Investment in the infrastructure that keeps Europe running smoothly continues to be a big theme in European private equity.
In every sector, from energy to sport, from transport to broadband, governments are increasingly calling in the private sector to build and operate infrastructure assets. Indeed, spending on infrastructure received a boost in 2014 when the European Commission launched the InvestEU programme, which aimed to generate more than €300 billion for projects across Europe. Only last month, Chancellor George Osborne pledged £100 billion of government funding to reinvigorate infrastructure development in the UK.
But private equity investors should take care. National and local governments often encourage private investors in infrastructure through financial assistance. Under EU rules, public interventions in the economy may qualify as state aid, and hence, in principle, be prohibited as such interventions unduly affect competition between private undertakings and distort trade flows between EU member states. However, when aid meets a “common interest” for the EU as a whole, the European Commission can authorise the aid. The basic rules haven’t changed since 1957, but the rules’ application has been constantly evolving to adapt to the geographical, social and economic changes of an ever-integrating European internal market. We see these changes coming into sharp focus in today’s market.
In most cases, public financing for infrastructure meets this common interest criterion. However, private equity investors must ask their legal counsel whether aid for their particular project is within the rules and authorised by the European Commission.
Investors must also seek advice when acquiring assets formerly financed by state aid. The European Commission has the power to deem assistance incompatible for up to 10 years after the assistance was granted. If aid is judged incompatible, the beneficiaries must pay the money back to the public authorities with compound interest.
State aid compliance is now an issue to check when investing. If legal counsel decides there is a risk that the public support given to a project is in breach of EU state aid rules, our view is that private equity investors need to do one of two things:
• Ask the national or local government giving the aid to notify the case to the European Commission for approval, before accepting the public financing.
• If buying an asset, factor into the purchase price or other deal terms the risk of having to pay back the state funding.
In 2010, the EU Digital Agenda set as a target for 2020 the roll out of new, fibre-based infrastructure capable of delivering advanced connectivity services of 100 Mbps. Since then, the European Commission has been authorising overall state aid of approximately €2 – €5 billion+ annually. In June 2014, the Commission approved a German scheme for the roll-out of next generation access (NGA) broadband networks throughout the country, including in rural areas. The Commission’s main objective in this area is to reconcile the need for public intervention to foster quick broadband roll-out without crowding out private investment. Hence, state aid is approved when channelled towards areas where private investment remains insufficient.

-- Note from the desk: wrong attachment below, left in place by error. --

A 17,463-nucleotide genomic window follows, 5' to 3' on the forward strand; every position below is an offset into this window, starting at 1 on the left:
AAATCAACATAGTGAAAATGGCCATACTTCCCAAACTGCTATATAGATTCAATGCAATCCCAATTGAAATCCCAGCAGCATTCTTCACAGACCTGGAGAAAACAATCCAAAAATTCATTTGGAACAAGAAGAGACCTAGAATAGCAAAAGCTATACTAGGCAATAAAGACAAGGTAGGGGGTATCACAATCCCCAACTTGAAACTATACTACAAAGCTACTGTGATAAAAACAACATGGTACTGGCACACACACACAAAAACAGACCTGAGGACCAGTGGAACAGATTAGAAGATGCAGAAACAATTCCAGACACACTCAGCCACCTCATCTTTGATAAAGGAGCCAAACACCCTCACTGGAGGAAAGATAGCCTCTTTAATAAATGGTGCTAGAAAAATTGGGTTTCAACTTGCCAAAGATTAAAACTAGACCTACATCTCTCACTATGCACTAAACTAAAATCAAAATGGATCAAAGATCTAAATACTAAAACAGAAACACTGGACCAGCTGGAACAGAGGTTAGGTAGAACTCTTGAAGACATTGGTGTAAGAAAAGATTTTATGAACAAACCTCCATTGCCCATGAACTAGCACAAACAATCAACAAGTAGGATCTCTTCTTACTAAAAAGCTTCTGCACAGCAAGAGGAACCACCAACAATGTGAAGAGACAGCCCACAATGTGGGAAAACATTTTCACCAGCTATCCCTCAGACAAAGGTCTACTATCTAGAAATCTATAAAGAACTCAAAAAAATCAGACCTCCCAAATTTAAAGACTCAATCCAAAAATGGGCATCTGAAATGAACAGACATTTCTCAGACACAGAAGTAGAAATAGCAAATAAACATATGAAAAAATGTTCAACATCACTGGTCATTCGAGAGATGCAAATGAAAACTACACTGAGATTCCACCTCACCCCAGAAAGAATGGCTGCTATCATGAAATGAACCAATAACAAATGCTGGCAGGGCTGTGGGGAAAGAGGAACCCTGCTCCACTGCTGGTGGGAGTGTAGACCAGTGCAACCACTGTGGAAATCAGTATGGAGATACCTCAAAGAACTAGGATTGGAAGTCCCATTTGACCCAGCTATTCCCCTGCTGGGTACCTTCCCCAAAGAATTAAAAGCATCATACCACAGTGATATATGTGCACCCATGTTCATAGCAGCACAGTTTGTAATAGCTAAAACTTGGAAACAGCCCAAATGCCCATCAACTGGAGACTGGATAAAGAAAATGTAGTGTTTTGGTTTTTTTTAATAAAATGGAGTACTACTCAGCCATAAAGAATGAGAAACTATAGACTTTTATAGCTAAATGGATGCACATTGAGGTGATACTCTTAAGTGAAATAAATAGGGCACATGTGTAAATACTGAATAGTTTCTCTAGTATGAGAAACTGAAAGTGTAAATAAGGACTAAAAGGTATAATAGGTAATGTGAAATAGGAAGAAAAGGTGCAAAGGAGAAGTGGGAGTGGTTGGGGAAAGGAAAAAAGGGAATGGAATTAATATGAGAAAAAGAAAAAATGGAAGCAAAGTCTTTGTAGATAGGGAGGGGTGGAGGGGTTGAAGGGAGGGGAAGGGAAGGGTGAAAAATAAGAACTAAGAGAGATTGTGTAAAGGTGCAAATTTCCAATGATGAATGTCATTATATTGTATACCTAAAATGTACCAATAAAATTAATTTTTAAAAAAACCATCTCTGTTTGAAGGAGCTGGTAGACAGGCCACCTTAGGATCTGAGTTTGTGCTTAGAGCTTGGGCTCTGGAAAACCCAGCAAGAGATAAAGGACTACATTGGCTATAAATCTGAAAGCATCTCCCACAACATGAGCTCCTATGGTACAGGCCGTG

Europe has a network of over 440 airports; 42% still operate at a loss. The 2014 state aid Aviation Guidelines allow investment aid only for airports serving less than five million passengers a year; only if there is a genuine transport need (no competing transport in their catchment area, such as another airport or fast train); and the positive effects are clear, such as improved accessibility, regional development and less traffic congestion at major airports. On this basis, over the last two years the Commission has ruled that state aid given to Poland’s Gdansk, Germany’s Zweibrücken and Belgium’s Charleroi airports, has violated EU law and must be paid back.
The UK will need about 60 GW of new electricity generation capacity to come online between 2021 and 2030 due to the closure of existing nuclear and coal power plants. In October 2014, the European Commission approved UK plans to establish a price support — a “contract for difference” — to ensure stable revenues for 35 years for the Hinkley Point nuclear plant operator, as well as to establish a guarantee covering any debt the operator will seek to obtain on financial markets to fund the plant’s construction. The Commission, however, raised the guarantee fee which the operator will pay to the UK Treasury, and thus reduced the subsidy by more than £1 billion. The Commission also imposed a gain-share mechanism on the operator for the project’s entire lifetime.